Playing "where's wally the wader" at Goldcliff
|"Wally" the Curlew Sandpiper|
The monster spring tides we have had over the last week have resulted in the lagoons attracting large numbers and a variety of different species of waders.
Saturday morning the lagoons were alive with hundreds of waders. A big flock of Dunlins was skyrocketing around the reserve's lagoons being very skittish and getting startled at the slightest hint of a raptor being seen.
At this time of year during the autumn passage, you need to keep a close eye on the small wader flocks as in amongst the hundreds of Dunlin there may be some of their rarer cousins such as Little Stints and Curlew Sandpipers.
Both these rarities can be troublesome to find in a flock and identify. I find Curlew Sandpipers are easiest to identify when they fly as they have a white rump. The only thing with that is it is not easy to see that rump when the little Dunlins fly in a tight flock whiz past you are 100 mph.
I usually have some fun later reviewing my pictures and doing the birding equivalent of "Wheres Wally the Wader?" and magnify my flock pictures on the computer trying to pick out the white rumps. Below I have included an example. I am not really 100% on the Sanderling ID but its a good bet I think. You can see the white rumps of the Curlew Sandpipers.
|The flock of smaller waders|
|This is one of the "fun" activities I play when I get back from the reserve|
When Curlew Sandpipers roost with a flock of Dunlins they can be really hard to find and positively identify. I often find myself jumping the gun and getting all excited only to discover the bird I thought was a Curlew Sandpiper is a juvenile Dunlin.
The sandpiper has a longer curved beak than a Dunlin and tends to appear slighter of build, taller and leggier than a Dunlin when it starts moving about. The underparts are also more uniform and a cleaner white. However, being able to pick these features out at distance even ay high magnification can be a challenge when they are surrounded by numerous Dunlin.
It is rare at Goldcliff or anywhere else for that matter, to see a Curlew Sandpiper close up. They are usually a couple of hundred meters away from me on the muddy shores of the reserve's lagoons.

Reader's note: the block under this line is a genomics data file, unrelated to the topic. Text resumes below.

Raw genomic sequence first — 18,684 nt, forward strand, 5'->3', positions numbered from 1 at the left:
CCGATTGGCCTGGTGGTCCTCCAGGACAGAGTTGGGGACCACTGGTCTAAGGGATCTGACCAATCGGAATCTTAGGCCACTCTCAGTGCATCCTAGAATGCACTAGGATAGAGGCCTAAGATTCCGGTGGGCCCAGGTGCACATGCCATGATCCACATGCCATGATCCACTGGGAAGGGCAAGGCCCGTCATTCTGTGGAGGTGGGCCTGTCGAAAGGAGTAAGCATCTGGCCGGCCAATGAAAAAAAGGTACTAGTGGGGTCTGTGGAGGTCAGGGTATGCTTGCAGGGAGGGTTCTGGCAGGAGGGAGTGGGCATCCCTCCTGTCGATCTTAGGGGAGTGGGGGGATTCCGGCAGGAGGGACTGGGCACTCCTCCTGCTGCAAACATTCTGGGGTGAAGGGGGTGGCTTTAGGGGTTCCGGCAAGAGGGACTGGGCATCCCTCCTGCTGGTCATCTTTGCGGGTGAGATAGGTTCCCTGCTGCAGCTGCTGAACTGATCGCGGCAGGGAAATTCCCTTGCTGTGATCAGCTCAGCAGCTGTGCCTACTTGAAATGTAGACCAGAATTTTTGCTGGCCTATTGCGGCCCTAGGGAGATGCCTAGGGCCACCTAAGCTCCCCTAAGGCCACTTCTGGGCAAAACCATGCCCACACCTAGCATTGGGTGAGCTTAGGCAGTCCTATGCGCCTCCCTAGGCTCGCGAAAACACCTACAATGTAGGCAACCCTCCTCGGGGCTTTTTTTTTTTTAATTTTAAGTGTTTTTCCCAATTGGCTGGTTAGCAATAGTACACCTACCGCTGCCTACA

So on Saturday, I was very fortunate to get to see one of them close up with friend John Lawton ( aka "Video John" - check his great videos out here.)
We were tracking a nice flock of Dunlins that were moving from lagoon to lagoon in response to a Peregrine. As we watched them shoot across the sky in close formation I watched them drop to Priors Lagoon and they landed directly in front of the Marsh Platform. I was so excited at the prospect of seeing them I started to break into a jog. I joked that I need a trailer to pull John along in as he had a job to keep up with me.
As I got to the Platform I was delighted to see that the Dunlins were busy feeding in the shallow waters only twenty or so meters away. I set up my camera and immediately started scanning the birds.
|Curlew Sandpiper feeding in with the Dunlins|
I was thrilled to find a juvenile Curlew Sandpiper busily feeding away with the Dunlin. A nice opportunity to photograph and video it as close quarters. The flock did not dally and dither for too long and soon they were into the air again and hurtling off towards Monks Lagoon - the other side of the reserve and a bot of a walk.
|I am really enjoying using the Nikon P1000 to get close up views of Dunlins. Its so good I am rarely using my scope.|
|Can you spot "Wally" the Curlew Sandpiper?|
It would have been even better if I could have seen a Little Stint. Now, these tiny waders are a nightmare at times to find. They are the United Kingdoms' smallest wader visitor and are about as small as a House Sparrow.
I would have to move to Monks Lagoon later before I could find and photograph a Little Stint. Unfortunately, the little bird kept its distance so I could only manage some record shot quality pictures.
|Little Stint . Extremely magnified and viewed at signiciant distance.|
I guess I will have to look forward to eventually seeing one of them close up one day if I ever get that lucky.